Have you been to Edinburgh or experienced the Fringe? I’d love to hear what you think of the place if you have. Am I just old? Did I get it wrong?

The Fringe Festival runs until Aug 27th 2018 and the Edinburgh Tattoo until Aug 25th.


IMAGE CREDITS: All my own, so please be sweet and ask before sharing! 🙂

Did you know you can follow the Bobbins on Twitter , Instagram or Facebook? Come and say hi!

Marmosets are mean!

Marmosets are mean!

Hello and how are we all on this first day of June?

Since posting every day in April (*cough, cough) to accomplish the A-Z challenge, I’ve taken a month off from the blog to catch up on sleep other activities.

‘Where have you been?’ I hear you ask. Well, I’ve been to Africa to feed lions.

Kind of.

Out of the two options, feeding lions probably seems the less likely but that is exactly what I had the marvellous opportunity to do!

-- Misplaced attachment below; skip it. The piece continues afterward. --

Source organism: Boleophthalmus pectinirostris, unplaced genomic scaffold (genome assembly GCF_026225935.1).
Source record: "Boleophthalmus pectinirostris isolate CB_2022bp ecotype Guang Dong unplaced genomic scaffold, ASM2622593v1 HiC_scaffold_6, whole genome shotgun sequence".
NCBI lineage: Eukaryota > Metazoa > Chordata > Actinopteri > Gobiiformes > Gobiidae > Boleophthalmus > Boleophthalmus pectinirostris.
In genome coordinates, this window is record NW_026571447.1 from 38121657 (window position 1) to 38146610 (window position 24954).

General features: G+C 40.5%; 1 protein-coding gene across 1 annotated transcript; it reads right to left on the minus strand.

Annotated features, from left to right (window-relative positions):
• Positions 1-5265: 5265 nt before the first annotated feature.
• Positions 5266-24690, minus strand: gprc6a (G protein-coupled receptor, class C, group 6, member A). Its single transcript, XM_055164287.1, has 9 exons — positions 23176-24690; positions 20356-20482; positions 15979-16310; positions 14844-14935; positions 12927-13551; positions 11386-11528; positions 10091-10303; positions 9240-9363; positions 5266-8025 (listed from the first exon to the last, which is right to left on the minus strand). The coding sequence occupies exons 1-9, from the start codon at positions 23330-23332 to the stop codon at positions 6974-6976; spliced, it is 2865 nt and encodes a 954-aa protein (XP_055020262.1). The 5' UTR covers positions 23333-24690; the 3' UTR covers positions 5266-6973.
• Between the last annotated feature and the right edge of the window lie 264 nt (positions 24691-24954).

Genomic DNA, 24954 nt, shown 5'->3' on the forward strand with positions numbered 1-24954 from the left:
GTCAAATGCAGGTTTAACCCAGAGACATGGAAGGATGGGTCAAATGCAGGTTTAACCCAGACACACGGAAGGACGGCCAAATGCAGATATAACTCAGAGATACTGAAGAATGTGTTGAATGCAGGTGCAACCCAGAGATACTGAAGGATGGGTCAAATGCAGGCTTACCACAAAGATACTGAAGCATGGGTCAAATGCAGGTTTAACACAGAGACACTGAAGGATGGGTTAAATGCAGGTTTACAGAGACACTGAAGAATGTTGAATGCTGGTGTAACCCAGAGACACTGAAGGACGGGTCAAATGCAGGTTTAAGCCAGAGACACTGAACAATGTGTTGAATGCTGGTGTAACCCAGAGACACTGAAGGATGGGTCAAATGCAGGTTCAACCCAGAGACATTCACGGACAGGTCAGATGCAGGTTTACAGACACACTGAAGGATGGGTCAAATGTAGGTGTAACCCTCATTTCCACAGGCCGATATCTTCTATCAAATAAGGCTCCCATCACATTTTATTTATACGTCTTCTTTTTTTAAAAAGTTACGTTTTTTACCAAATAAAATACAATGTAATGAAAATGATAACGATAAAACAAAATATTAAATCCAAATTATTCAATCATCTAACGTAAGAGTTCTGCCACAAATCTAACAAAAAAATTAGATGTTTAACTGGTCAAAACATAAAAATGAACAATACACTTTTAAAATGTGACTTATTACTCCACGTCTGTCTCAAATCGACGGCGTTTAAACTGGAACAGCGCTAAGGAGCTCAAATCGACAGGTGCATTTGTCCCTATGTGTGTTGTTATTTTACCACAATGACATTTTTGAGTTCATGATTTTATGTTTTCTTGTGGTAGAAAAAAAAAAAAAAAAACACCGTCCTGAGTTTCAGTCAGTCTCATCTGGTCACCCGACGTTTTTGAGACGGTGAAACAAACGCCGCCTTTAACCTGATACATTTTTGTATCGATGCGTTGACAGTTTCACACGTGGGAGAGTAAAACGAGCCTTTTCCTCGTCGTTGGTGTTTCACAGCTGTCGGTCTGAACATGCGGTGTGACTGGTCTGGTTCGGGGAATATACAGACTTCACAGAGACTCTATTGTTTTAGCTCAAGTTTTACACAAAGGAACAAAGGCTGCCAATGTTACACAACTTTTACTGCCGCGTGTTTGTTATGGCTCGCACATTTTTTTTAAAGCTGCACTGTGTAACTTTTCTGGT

Read more

Wednesday Lensday: Animal Antics

Wednesday Lensday: Animal Antics

It may be Valentine’s Day, but I certainly haven’t been giving my camera much love recently! However, a couple of days ago I ventured out to the Yorkshire Wildlife Park with my Mothership and set about snapping some beasts.

(If you’re in the North of England, YWP is well worth a visit and very good value for money, compared with many of the larger safari parks.)

YWP14

The park is the only place in the UK that you can see polar bears – as part of their Project Polar, they currently have four males in residence and are continuing to upgrade their extensive roaming space and help with their conservation.

There are plenty of other animals on show too, from lions, tigers and leopards to my new favourite – armadillos! I could have watched them running laps around the enclosure all day. We were also treated to a ‘fight’ between two of the giraffes. Apparently, one is an annoying youngster that doesn’t play fair. But he’s only tolerated for so long!

Read more